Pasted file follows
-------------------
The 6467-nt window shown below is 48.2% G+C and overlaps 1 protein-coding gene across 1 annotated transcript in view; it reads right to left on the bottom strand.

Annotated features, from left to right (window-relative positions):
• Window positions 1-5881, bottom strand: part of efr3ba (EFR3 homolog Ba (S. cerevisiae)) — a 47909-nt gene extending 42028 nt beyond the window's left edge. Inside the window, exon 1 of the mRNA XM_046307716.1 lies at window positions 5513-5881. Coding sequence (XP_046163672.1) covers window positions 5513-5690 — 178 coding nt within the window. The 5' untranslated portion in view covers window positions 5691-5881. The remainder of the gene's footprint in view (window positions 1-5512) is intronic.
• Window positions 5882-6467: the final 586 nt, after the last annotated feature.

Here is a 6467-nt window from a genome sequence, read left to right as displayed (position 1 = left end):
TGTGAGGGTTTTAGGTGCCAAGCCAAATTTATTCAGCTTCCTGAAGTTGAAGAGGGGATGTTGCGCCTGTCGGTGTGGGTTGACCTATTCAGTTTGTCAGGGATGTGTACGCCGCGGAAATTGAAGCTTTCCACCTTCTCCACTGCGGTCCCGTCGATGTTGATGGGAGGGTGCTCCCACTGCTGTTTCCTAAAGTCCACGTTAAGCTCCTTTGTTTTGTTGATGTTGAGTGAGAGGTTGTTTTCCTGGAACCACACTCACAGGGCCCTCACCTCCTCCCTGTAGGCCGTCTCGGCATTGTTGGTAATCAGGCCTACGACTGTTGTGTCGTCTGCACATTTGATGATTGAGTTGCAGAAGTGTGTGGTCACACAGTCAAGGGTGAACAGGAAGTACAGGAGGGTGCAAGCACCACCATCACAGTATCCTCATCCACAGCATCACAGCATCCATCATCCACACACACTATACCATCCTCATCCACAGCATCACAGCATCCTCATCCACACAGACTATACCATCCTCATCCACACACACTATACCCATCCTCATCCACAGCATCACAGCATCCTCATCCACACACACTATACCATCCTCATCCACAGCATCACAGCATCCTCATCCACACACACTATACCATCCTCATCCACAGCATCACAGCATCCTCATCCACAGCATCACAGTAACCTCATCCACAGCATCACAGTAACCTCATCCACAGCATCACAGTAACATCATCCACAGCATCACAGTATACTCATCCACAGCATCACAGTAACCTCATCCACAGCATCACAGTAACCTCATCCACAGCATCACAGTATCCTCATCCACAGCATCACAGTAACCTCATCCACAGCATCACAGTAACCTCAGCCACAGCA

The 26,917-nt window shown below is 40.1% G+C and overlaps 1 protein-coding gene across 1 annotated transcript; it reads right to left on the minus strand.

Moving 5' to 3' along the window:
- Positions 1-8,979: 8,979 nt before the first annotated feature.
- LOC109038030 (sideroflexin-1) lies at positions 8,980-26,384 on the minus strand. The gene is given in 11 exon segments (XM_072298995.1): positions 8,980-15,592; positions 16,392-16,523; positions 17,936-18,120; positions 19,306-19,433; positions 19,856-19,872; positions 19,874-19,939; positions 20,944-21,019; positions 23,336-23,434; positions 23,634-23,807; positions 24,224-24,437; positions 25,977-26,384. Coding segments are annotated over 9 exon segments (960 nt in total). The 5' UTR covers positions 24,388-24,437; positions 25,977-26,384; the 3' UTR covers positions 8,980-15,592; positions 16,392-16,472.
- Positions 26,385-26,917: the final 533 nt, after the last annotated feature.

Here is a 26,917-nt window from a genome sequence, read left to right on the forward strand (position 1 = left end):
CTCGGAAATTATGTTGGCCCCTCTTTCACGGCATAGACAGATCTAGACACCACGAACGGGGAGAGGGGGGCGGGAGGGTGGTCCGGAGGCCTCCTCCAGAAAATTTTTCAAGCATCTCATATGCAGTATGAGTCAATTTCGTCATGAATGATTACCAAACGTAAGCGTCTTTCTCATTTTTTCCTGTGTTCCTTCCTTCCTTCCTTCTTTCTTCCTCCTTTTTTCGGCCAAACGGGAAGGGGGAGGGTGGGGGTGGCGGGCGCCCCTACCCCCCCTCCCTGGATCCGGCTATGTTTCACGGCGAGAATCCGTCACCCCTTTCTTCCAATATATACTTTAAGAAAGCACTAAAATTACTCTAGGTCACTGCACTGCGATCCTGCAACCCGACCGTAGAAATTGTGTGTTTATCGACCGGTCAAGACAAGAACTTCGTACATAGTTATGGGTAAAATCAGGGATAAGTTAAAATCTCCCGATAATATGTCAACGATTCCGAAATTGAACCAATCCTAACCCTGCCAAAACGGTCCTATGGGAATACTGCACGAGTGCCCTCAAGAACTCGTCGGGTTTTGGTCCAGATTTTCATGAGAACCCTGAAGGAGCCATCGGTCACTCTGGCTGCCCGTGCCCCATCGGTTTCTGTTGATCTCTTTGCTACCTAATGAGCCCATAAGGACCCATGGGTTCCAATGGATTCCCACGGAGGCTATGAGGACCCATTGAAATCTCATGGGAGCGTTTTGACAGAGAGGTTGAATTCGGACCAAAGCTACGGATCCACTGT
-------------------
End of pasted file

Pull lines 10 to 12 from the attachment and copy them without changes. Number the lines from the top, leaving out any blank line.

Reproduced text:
- LOC109038030 (sideroflexin-1) lies at positions 8,980-26,384 on the minus strand. The gene is given in 11 exon segments (XM_072298995.1): positions 8,980-15,592; positions 16,392-16,523; positions 17,936-18,120; positions 19,306-19,433; positions 19,856-19,872; positions 19,874-19,939; positions 20,944-21,019; positions 23,336-23,434; positions 23,634-23,807; positions 24,224-24,437; positions 25,977-26,384. Coding segments are annotated over 9 exon segments (960 nt in total). The 5' UTR covers positions 24,388-24,437; positions 25,977-26,384; the 3' UTR covers positions 8,980-15,592; positions 16,392-16,472.
- Positions 26,385-26,917: the final 533 nt, after the last annotated feature.

Here is a 26,917-nt window from a genome sequence, read left to right on the forward strand (position 1 = left end):